Variety is the spice of life, and point form notes have gotten tougher and tougher to write without being stale and repetitive, so here’s you spice. Hope you like it.
It has been an interesting year for Jeff Carter – an indirect route to his exact location after a game two win in Phoenix. Here was a player after a year of trades, character assassination and punchlines taking questions on being the hat-trick hero in a conference final game.
It was a tiresome meme in the online world. Carter gets robbed of a glorious chance right there on his usual doorstep and we all rush to our twitter accounts to see who could write “2009 Jeff Carter would have scored there” first. All you need is that bounce. He got that and then some. The confidence of a goal scorer is fragile and just one was the bubble wrap he has been looking for all this time.
“You’re obviously thinking about it. It’s always in the back of your mind. I tried to keep patient and keep working in practice, like I said, during the games trying to get to the net, trying to get a couple good bounces there,” Carter said. “Lucky enough to get a couple today. It’s a good start.”
To think that the Kings have gone 10-1 in the playoffs to this point without one of their stars scoring at all is remarkable. Much of that is attributed to Jonathan Quick. Every game we hear commentators bandy about “the book” on Quick: shoot high, shoot early. The thing is, everyone is shooting high and early. He’s stopping them. In game two, he stopped every single shot, no matter how high or how early.
“Obviously I wanted to get off to a better start than I did last game there. You know, in order to win on the road, you need your goalie to make a few saves,” Quick said. “For the most part we did a great job of keeping a lot of the chances to the outside, clearing out rebounds and stuff like that. When they needed me, I was able to make the save.”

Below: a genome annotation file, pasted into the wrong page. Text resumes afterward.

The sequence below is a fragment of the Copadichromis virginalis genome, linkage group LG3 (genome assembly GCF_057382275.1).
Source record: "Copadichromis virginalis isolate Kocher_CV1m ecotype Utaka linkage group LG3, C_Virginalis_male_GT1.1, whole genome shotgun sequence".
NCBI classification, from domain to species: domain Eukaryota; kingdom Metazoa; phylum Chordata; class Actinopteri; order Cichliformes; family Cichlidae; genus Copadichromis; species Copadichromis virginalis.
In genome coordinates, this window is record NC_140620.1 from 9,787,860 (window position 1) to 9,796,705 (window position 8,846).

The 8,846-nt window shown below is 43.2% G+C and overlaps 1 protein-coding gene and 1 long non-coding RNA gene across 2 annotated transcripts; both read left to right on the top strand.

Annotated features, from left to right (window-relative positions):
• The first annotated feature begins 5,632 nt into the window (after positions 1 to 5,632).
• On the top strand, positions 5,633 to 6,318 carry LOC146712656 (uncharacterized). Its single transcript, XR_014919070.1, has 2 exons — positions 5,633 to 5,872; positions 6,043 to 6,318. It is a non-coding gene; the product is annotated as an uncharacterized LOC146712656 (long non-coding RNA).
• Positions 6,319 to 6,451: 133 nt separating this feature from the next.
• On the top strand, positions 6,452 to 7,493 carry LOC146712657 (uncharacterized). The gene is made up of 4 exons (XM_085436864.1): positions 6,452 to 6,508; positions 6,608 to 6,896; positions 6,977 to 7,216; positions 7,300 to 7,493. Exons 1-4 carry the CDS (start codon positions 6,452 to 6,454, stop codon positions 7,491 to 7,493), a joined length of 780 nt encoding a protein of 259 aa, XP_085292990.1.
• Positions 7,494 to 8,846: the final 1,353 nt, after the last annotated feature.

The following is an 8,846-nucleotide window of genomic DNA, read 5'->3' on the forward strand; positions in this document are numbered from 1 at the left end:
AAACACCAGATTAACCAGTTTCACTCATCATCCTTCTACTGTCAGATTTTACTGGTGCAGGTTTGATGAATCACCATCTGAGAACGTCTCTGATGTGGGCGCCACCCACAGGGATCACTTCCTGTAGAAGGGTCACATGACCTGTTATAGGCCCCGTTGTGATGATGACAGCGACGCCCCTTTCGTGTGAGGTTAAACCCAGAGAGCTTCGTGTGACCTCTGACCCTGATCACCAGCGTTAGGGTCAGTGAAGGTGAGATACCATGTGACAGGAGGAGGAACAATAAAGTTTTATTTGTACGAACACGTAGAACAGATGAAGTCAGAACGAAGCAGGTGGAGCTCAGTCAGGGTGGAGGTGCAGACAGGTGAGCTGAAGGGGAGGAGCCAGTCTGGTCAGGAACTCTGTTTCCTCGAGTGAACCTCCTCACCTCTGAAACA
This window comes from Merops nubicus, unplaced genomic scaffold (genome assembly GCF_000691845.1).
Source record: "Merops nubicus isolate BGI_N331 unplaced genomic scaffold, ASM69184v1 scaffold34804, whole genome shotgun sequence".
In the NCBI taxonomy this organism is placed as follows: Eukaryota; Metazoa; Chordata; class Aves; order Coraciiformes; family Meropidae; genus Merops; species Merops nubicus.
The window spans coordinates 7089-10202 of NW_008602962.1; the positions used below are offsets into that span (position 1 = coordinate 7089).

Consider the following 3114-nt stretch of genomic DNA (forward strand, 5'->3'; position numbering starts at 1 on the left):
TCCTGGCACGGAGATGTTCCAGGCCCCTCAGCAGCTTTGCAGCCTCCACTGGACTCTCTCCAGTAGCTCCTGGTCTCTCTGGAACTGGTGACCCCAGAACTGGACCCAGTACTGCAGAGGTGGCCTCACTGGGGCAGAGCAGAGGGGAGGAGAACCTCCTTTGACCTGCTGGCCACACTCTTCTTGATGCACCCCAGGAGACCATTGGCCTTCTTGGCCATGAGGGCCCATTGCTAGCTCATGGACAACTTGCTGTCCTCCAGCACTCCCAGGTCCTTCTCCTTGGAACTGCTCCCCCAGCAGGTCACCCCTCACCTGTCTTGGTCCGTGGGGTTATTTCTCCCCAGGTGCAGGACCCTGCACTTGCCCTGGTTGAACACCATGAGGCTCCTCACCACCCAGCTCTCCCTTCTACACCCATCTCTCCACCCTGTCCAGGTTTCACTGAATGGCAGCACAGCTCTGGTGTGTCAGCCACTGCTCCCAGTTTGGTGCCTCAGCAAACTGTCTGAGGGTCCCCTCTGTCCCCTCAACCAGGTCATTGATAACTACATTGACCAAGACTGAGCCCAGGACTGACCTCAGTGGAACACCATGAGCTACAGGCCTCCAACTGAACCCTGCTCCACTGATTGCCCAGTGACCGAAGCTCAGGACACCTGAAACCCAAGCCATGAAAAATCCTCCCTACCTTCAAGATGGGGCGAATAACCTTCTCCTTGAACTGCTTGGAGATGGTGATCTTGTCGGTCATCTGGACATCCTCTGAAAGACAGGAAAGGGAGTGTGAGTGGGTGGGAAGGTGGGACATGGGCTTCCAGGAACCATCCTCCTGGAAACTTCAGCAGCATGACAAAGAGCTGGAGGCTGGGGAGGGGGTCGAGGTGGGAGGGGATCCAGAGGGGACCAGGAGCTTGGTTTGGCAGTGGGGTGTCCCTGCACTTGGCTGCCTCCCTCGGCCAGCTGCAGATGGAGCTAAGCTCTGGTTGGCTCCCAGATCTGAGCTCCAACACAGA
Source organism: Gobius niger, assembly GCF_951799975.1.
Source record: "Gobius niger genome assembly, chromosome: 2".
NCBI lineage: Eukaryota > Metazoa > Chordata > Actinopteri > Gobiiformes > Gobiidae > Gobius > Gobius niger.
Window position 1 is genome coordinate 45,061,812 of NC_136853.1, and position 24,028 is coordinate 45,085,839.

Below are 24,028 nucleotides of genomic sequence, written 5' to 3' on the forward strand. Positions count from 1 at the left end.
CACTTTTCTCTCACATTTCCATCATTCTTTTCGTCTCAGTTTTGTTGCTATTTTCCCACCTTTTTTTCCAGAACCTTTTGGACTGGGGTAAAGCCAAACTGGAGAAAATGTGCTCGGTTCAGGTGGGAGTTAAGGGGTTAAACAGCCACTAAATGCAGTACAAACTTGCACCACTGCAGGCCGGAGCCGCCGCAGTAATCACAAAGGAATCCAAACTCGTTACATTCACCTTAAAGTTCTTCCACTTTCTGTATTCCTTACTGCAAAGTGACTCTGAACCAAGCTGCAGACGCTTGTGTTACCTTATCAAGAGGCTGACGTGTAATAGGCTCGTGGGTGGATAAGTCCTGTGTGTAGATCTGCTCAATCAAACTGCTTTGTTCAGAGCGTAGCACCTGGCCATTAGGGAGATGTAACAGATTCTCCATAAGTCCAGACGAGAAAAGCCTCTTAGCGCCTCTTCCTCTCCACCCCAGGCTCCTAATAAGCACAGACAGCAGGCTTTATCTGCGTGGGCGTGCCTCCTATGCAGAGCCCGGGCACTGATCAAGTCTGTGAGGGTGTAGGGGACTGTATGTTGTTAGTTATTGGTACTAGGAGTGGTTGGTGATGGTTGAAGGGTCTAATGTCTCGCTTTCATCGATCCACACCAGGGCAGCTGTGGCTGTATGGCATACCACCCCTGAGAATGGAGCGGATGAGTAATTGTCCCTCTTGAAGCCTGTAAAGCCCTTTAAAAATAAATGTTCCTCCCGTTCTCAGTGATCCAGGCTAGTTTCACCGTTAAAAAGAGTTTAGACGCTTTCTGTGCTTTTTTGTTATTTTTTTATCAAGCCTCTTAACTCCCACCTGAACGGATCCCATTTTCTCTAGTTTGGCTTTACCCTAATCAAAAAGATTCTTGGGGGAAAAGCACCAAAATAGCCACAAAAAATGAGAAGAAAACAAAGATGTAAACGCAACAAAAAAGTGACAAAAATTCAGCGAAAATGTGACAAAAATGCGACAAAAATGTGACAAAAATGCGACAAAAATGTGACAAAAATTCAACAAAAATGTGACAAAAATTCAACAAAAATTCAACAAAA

You have to wonder if Quick has any idea how stellar he has been to this point as there is something unassuming about his observation on how to win a road game. The goalie does need to make a few saves, and he has been above the call of duty since game one in Vancouver.
The question coming into this series was who would win the battle of the goaltenders. Both Quick and Mike Smith have been Conn Smythe worthy to this point. Their performances through two rounds evoked memories of J.S. Giguere’s two runs with Anaheim and something had to give. On the surface it appears that Quick holds the decisive edge in the battle, but that doesn’t do Smith the justice he’s owed. A 36 save performance doesn’t typically net you a 4-0 loss, but that’s exactly what happened on Tuesday night.
“We got outcompeted again, outbattled, we didn’t penetrate the middle of the ice, we played on the outside,” Smith said.
It no doubt frustrates the man who has consistently put the Coyotes in a position to win. Things came unglued for the Coyotes, top to bottom. Penalties were called, assignments were missed and those bounces Smith has found his way to stopping in the playoffs thus far found their way past him and into the back of the net.
Shane Doan and Keith Yandle both found themselves on the wrong end of untimely and unfortunate penalty calls. Their assessment was as straight from the hip as you get – a simple, “it is what it is.” For a team down two games, preparing to play their next without Martin Hanzal, an about-face would be the best approach. Smith, however, summed it up best for the ‘Yotes.
“It’s the first to four not the first to two, so no need to push the panic button yet. But, we do need to be better.”
He’s right, there is no need to panic. The Coyotes have at least two more games to right their ship and find the game that brought them this far. Unfortunately for them though, Jeff Carter just hit four and I don’t expect him to stop there. Jonathan Quick is already at 10. To make matters worse, he knows exactly what’s coming his way in game three.
“We know they’re going to bring their best. That’s all we’re looking at right now.”